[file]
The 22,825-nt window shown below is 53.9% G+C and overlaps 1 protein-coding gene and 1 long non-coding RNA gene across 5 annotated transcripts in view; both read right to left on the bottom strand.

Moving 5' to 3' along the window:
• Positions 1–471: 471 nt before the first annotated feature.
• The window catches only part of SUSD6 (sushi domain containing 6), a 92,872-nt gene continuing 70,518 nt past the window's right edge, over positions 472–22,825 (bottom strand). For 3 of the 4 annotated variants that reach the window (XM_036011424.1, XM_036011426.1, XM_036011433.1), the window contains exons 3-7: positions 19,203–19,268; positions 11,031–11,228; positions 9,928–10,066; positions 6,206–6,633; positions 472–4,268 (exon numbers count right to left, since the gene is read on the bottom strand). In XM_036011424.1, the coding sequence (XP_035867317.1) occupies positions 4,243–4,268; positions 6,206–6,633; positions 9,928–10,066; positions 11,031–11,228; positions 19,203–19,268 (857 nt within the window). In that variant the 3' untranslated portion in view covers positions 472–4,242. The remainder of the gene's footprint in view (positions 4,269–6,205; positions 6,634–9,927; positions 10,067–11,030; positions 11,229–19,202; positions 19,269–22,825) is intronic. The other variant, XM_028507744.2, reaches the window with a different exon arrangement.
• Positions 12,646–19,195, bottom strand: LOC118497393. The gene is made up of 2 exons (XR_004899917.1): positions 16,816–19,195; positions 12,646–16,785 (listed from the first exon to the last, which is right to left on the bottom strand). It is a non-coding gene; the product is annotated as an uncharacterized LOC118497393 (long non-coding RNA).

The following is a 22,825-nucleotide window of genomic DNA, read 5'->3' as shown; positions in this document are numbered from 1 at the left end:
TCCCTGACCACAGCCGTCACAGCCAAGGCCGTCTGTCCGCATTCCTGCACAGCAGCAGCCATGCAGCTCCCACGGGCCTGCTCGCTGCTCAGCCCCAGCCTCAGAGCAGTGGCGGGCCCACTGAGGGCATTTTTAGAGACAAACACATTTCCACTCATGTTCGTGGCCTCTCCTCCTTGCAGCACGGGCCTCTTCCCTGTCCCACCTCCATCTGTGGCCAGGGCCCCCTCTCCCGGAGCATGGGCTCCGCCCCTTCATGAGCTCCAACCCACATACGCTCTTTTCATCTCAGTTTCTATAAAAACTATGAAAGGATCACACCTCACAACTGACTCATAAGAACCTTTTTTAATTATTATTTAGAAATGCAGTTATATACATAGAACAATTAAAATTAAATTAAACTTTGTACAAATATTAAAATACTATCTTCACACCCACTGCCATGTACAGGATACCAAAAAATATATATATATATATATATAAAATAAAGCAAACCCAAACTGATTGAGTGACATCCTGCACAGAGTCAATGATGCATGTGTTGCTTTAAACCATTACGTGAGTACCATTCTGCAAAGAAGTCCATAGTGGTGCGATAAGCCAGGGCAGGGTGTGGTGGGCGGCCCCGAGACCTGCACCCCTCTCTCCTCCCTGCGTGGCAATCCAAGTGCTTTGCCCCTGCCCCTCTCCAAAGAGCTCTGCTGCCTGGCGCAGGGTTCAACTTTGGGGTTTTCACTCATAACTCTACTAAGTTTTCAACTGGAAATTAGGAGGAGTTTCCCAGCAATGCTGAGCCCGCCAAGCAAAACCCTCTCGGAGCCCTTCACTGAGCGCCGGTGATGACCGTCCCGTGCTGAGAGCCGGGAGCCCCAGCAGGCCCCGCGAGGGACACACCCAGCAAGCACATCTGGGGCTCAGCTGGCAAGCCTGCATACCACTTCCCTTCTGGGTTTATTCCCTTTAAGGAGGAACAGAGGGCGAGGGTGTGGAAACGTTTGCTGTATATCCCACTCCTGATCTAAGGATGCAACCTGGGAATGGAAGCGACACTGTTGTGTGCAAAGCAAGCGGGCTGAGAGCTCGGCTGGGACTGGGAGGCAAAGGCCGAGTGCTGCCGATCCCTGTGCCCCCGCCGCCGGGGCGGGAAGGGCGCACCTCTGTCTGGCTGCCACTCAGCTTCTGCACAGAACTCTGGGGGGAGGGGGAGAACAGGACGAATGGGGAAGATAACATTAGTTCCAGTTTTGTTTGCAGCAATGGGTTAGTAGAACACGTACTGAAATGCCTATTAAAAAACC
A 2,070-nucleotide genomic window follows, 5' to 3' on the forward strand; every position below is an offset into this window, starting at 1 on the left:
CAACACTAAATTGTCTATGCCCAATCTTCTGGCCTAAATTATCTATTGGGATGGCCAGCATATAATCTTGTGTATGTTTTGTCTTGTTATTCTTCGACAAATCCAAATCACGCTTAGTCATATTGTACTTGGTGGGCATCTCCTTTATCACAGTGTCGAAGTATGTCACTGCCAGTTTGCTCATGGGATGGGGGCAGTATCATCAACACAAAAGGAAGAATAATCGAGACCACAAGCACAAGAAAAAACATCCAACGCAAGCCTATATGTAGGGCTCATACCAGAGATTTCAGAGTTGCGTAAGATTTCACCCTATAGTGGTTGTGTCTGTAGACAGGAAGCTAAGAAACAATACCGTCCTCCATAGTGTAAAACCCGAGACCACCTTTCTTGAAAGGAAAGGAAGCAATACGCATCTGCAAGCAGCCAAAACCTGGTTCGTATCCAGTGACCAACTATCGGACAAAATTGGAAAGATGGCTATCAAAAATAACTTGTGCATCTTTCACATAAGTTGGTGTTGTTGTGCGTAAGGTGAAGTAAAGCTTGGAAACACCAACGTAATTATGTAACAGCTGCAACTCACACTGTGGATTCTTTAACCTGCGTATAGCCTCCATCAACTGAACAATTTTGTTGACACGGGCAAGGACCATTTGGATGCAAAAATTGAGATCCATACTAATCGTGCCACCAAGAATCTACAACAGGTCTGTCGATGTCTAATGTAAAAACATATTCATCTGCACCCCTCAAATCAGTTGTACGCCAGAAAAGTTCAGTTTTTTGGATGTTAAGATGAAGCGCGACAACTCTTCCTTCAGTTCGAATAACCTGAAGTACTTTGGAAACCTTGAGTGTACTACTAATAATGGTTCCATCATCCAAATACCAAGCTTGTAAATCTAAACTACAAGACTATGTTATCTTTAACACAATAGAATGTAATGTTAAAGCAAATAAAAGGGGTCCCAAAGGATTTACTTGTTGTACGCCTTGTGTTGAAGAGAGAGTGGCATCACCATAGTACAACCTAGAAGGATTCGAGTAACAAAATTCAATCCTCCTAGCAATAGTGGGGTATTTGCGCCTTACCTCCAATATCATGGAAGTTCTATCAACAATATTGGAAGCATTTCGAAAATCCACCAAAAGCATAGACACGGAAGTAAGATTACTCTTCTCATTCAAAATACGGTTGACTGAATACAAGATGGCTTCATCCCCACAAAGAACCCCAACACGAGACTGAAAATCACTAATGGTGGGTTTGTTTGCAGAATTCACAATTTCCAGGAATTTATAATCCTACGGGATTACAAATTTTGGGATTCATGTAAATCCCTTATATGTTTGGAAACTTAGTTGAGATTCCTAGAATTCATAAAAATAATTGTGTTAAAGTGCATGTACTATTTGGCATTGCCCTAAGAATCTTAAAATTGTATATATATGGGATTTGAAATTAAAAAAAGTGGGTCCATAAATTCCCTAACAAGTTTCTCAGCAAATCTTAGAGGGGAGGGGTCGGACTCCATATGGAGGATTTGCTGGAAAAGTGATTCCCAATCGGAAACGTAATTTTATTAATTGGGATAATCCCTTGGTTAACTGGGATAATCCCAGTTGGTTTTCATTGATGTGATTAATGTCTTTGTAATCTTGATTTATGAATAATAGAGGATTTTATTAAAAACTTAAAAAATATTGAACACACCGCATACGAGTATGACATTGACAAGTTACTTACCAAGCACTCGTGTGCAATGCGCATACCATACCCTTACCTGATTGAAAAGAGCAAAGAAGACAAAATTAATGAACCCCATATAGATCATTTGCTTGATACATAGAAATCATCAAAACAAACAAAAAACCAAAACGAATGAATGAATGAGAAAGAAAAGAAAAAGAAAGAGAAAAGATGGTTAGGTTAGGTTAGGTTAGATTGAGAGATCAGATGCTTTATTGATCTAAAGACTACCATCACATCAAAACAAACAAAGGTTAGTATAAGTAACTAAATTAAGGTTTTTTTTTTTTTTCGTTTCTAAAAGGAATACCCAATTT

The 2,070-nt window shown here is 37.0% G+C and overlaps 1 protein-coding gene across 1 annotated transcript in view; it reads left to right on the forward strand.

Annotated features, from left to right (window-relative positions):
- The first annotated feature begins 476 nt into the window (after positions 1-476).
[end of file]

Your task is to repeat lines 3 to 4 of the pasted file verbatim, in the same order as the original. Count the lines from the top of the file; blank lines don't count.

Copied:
• Positions 1–471: 471 nt before the first annotated feature.
• The window catches only part of SUSD6 (sushi domain containing 6), a 92,872-nt gene continuing 70,518 nt past the window's right edge, over positions 472–22,825 (bottom strand). For 3 of the 4 annotated variants that reach the window (XM_036011424.1, XM_036011426.1, XM_036011433.1), the window contains exons 3-7: positions 19,203–19,268; positions 11,031–11,228; positions 9,928–10,066; positions 6,206–6,633; positions 472–4,268 (exon numbers count right to left, since the gene is read on the bottom strand). In XM_036011424.1, the coding sequence (XP_035867317.1) occupies positions 4,243–4,268; positions 6,206–6,633; positions 9,928–10,066; positions 11,031–11,228; positions 19,203–19,268 (857 nt within the window). In that variant the 3' untranslated portion in view covers positions 472–4,242. The remainder of the gene's footprint in view (positions 4,269–6,205; positions 6,634–9,927; positions 10,067–11,030; positions 11,229–19,202; positions 19,269–22,825) is intronic. The other variant, XM_028507744.2, reaches the window with a different exon arrangement.